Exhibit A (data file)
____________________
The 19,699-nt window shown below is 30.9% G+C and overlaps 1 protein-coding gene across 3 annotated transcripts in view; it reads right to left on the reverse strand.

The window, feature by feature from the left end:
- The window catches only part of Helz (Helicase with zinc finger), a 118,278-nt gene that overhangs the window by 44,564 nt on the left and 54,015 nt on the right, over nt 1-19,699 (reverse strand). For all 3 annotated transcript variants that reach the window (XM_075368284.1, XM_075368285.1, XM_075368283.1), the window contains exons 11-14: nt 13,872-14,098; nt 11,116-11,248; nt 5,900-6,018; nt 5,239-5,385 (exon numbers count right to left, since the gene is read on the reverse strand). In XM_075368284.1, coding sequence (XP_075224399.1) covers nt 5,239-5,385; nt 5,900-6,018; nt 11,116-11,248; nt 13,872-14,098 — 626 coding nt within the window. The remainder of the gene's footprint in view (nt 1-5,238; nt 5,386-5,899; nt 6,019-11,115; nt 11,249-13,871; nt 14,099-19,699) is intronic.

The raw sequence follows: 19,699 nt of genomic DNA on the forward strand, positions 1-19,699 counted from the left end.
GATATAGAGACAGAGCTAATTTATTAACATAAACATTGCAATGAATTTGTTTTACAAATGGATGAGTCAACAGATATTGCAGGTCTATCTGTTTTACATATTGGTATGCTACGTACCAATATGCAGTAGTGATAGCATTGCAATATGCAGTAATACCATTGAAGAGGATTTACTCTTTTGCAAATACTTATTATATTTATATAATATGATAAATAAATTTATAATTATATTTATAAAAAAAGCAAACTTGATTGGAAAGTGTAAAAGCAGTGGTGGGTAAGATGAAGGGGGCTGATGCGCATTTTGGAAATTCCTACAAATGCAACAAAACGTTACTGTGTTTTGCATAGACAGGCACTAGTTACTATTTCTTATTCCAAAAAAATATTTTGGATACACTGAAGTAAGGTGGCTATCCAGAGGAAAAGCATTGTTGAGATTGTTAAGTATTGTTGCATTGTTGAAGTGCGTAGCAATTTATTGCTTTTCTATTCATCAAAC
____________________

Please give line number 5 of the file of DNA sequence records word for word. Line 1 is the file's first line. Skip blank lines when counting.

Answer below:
GATATAGAGACAGAGCTAATTTATTAACATAAACATTGCAATGAATTTGTTTTACAAATGGATGAGTCAACAGATATTGCAGGTCTATCTGTTTTACATATTGGTATGCTACGTACCAATATGCAGTAGTGATAGCATTGCAATATGCAGTAATACCATTGAAGAGGATTTACTCTTTTGCAAATACTTATTATATTTATATAATATGATAAATAAATTTATAATTATATTTATAAAAAAAGCAAACTTGATTGGAAAGTGTAAAAGCAGTGGTGGGTAAGATGAAGGGGGCTGATGCGCATTTTGGAAATTCCTACAAATGCAACAAAACGTTACTGTGTTTTGCATAGACAGGCACTAGTTACTATTTCTTATTCCAAAAAAATATTTTGGATACACTGAAGTAAGGTGGCTATCCAGAGGAAAAGCATTGTTGAGATTGTTAAGTATTGTTGCATTGTTGAAGTGCGTAGCAATTTATTGCTTTTCTATTCATCAAAC